Optimizing Room Temperature to Utilize Heat Transfer – BuildingIQ

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Optimizing Room Temperature to Utilize Heat Transfer

In this blog, we show how room temperature optimization responds to different building envelopes and the availability of economic cooling. We continue to explore the capability of this optimization in simulated examples. For context, please read my past blog articles Simulation a Safe Playground for Smart HVAC Control and Towards a Zero HVAC Energy Building and Beyond.

Example 1 – Heat Transfer with Outside Air

In these three simulations (shown as an animation), the amount of heat transfer between the room and the outside air is set to zero, medium and high. Every other aspect is identical between the three simulations. In particular, in all three simulations, the HVAC load is optimized and shifted according to Time of Use (TOU) tariff. However, the percentage shift in HVAC load is different. When the heat transfer is zero, the cooling load is shifted completely to the cheapest time of day (as allowed by the comfort range). When the heat transfer is medium and high, the cooling load is still shifted but the percentage of shift is less than before. This is because:

  1. The building cannot ‘hold’ the shifted cooling load very well.
  2. The comfort range sets a limit on the amount of cooling load that can go into the room in the morning.

Figure 1.1 Two days of simulation showing various temperatures (degree C) and thermal loads. “zt sp” is the zone temperature setpoint, which is the result of the optimization. “hvac” is the HVAC load required to deliver “zt sp”. The animation shows the change in “zt sp” in response to change in the thermal dynamics of the building.

Figure 1.2 This shows the simulated power profile of the simulation shown in Figure 1.1. The cooling load and hence cooling power is shifted to cheaper “TOU” tariff.

Example 2 – Economic Cooling

Economic Cooling is a common form of air side optimization. When the condition is right, the BMS control logic brings in more cold outside air to mix with return air so that the chiller doesn’t have to work as hard to bring the temperature of this mixed air down to the supply air temperature setpoint. Our optimization is aware of this “free” cooling and the strategy is to set a low room temperature setpoint to maximize economic cooling (when this option demands less overall energy/cost).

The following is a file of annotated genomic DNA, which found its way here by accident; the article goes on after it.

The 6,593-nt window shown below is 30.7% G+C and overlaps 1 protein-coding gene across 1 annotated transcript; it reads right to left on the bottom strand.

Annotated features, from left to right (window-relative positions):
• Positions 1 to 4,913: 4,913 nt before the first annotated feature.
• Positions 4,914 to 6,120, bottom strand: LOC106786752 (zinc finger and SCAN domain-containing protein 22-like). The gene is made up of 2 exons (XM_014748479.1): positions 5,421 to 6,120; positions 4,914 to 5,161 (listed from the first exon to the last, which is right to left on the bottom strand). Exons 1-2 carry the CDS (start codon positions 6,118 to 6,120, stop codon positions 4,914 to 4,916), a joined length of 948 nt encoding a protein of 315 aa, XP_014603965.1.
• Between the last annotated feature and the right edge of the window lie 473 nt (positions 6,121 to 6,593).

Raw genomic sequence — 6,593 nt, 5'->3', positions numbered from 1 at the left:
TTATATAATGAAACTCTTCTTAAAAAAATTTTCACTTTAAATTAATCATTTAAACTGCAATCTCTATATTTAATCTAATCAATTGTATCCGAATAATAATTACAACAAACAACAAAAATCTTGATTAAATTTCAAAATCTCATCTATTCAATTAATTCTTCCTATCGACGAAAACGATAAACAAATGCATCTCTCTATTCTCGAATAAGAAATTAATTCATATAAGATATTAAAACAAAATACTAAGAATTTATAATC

Figure 2.1 Two days of simulation showing various temperatures (degree C) and thermal loads. “zt sp” is the zone temperature setpoint, which is the result of the optimization. “hvac” is the HVAC load required to deliver “zt sp”. The animation shows the change in “zt sp” in response to the availability of economic cooling.

Figure 2.2 This shows the simulated power profile of the simulation shown in Figure 2.1. The cooling load is shifted to a time period when there is economic cooling (“eco”) and hence the electrical energy for cooling is minimized.

The way we utilize economic cooling is particularly interesting because it’s a good example on how different parts in our system work together. There are three layers in this story:

  1. Even without additional economic cooling logic in the BMS, most buildings are still bringing in fresh air constantly to maintain minimum ventilation. Regardless of whether it’s useful for cooling or not, the amount of fresh air going into the air loop is probably controlled just to keep return air CO2 level in check.
  2. With additional logic in the BMS to control economic cooling, we can bring more cold fresh air into the HVAC system when the conditions are right. For example, the room needs cooling and the outside air is lower than the SAT setpoint. This way, under these conditions, the demand for mechanical cooling from the chiller can be reduced.
  3. With room temperature optimization that is aware of this control logic on economic cooling, we can maximize the amount of economic cooling! When economic cooling is on, the room temperature setpoint moves toward comfort min calling for the maximum amount of cooling and store this energy in the building. This way, later in the day, the demand for mechanical cooling can be minimized.

It really takes layer No.3 to fully utilize the benefit of economic cooling. Furthermore, there is an advantage in optimizing room temperature setpoint compared to other setpoints in the HVAC system: By optimizing room temperature, we can prioritize or deprioritize comfort and this is the goal of any HVAC system.

In order to optimize room temperature, an HVAC model is fitted to real building data relating power to room temperature and various other things. The model fit process can estimate thermal dynamics of the building, properties of HVAC equipments and HVAC control logics implemented in the BMS. Alternatively, we can specify some parameters and let the model fit process figure out the rest. One interesting HVAC equipment parameter is the temperature derating of the coefficient of performance (COP) of chiller. We will look at how the optimization respond to this in the next blog.

 



Dr. Rui (Ray) Xu is Data Scientist at BuildingIQ. During his career, he has encountered many challenges in the transfer of human knowledge into machines, the interpretation of results of algorithms into human intuition, and the verification of evolving strategies. This experience has helped him to solve some of the most difficult and interesting problems in the industry. He describes himself as a bit quiet but also very energetic and assertive when there is a mathematical, simulated and/or experimental proof behind the scenes.